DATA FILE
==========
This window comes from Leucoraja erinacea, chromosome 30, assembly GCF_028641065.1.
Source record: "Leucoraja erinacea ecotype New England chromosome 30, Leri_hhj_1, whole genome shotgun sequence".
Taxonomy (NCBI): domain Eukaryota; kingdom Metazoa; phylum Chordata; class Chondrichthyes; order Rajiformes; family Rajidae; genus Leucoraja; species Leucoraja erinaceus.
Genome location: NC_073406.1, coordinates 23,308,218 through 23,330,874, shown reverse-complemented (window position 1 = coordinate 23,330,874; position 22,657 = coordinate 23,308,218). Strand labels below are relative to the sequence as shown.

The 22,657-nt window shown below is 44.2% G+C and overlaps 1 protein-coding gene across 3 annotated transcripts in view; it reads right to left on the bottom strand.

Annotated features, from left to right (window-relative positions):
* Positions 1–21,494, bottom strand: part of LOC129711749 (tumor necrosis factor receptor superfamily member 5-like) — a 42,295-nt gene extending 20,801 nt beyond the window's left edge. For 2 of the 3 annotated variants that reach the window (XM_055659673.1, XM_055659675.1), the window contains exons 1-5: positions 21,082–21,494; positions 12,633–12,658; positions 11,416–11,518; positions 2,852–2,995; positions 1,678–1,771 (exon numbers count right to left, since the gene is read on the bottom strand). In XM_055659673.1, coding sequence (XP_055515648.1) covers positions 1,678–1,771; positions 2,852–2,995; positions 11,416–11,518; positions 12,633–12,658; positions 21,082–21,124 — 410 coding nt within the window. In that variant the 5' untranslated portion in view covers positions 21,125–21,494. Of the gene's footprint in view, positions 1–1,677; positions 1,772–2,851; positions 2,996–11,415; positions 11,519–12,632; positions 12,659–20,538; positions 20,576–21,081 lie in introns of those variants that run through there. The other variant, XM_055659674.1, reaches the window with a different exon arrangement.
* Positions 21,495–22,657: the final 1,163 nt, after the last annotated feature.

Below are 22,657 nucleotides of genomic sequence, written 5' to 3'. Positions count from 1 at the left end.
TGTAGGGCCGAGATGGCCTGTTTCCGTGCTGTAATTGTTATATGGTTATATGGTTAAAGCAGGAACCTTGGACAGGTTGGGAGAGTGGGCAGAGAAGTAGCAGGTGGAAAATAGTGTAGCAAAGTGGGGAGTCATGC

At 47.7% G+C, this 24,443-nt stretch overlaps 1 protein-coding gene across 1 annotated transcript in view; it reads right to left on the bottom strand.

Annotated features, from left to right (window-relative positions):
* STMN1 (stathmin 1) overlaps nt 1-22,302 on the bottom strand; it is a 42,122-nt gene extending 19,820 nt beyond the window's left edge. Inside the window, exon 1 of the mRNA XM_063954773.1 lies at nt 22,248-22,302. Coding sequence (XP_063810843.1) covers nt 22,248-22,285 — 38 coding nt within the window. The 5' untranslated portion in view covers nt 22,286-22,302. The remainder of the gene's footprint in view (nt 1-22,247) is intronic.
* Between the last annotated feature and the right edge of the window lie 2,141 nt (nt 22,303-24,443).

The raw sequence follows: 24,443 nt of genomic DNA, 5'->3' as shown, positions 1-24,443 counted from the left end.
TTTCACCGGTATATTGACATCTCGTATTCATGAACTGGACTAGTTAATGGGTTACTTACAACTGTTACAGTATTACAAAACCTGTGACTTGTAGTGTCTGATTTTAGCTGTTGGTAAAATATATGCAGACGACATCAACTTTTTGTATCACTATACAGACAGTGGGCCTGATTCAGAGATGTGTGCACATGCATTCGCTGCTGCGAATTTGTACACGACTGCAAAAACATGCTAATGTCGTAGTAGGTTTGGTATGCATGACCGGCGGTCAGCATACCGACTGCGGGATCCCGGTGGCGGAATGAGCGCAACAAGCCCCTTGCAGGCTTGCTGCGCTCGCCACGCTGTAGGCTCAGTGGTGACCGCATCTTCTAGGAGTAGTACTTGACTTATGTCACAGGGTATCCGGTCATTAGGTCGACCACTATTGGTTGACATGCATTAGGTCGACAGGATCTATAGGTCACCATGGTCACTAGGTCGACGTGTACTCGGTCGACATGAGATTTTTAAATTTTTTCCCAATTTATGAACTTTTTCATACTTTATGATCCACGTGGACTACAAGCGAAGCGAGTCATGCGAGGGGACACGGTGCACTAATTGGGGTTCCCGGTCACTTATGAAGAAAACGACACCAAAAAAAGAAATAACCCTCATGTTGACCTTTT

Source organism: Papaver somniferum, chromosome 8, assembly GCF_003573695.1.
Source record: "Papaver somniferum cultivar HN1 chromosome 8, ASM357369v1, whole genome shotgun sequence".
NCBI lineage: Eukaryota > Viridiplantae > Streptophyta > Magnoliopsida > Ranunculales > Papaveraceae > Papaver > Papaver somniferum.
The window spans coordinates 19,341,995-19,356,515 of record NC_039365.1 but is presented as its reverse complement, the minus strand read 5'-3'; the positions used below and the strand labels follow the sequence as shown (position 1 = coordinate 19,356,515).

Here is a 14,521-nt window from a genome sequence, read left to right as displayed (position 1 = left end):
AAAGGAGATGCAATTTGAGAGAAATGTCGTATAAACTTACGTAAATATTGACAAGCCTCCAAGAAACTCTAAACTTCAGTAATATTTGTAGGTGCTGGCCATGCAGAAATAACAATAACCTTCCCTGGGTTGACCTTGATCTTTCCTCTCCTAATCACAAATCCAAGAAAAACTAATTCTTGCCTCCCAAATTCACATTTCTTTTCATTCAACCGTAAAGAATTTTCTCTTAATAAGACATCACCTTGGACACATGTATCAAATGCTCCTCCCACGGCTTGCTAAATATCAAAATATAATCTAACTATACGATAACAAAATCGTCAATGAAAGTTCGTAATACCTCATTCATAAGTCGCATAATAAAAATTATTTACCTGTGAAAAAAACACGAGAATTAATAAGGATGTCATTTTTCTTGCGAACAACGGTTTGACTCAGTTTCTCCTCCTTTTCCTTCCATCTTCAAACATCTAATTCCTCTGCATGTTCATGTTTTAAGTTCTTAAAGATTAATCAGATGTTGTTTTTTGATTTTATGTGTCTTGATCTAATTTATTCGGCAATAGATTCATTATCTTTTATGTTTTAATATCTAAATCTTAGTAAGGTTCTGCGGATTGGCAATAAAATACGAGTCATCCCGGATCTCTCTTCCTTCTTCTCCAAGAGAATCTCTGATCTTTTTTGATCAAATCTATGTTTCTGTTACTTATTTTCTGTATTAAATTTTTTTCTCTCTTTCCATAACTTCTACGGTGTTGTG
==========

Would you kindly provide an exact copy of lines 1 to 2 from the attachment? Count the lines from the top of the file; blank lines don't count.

This window comes from Leucoraja erinacea, chromosome 30, assembly GCF_028641065.1.
Source record: "Leucoraja erinacea ecotype New England chromosome 30, Leri_hhj_1, whole genome shotgun sequence".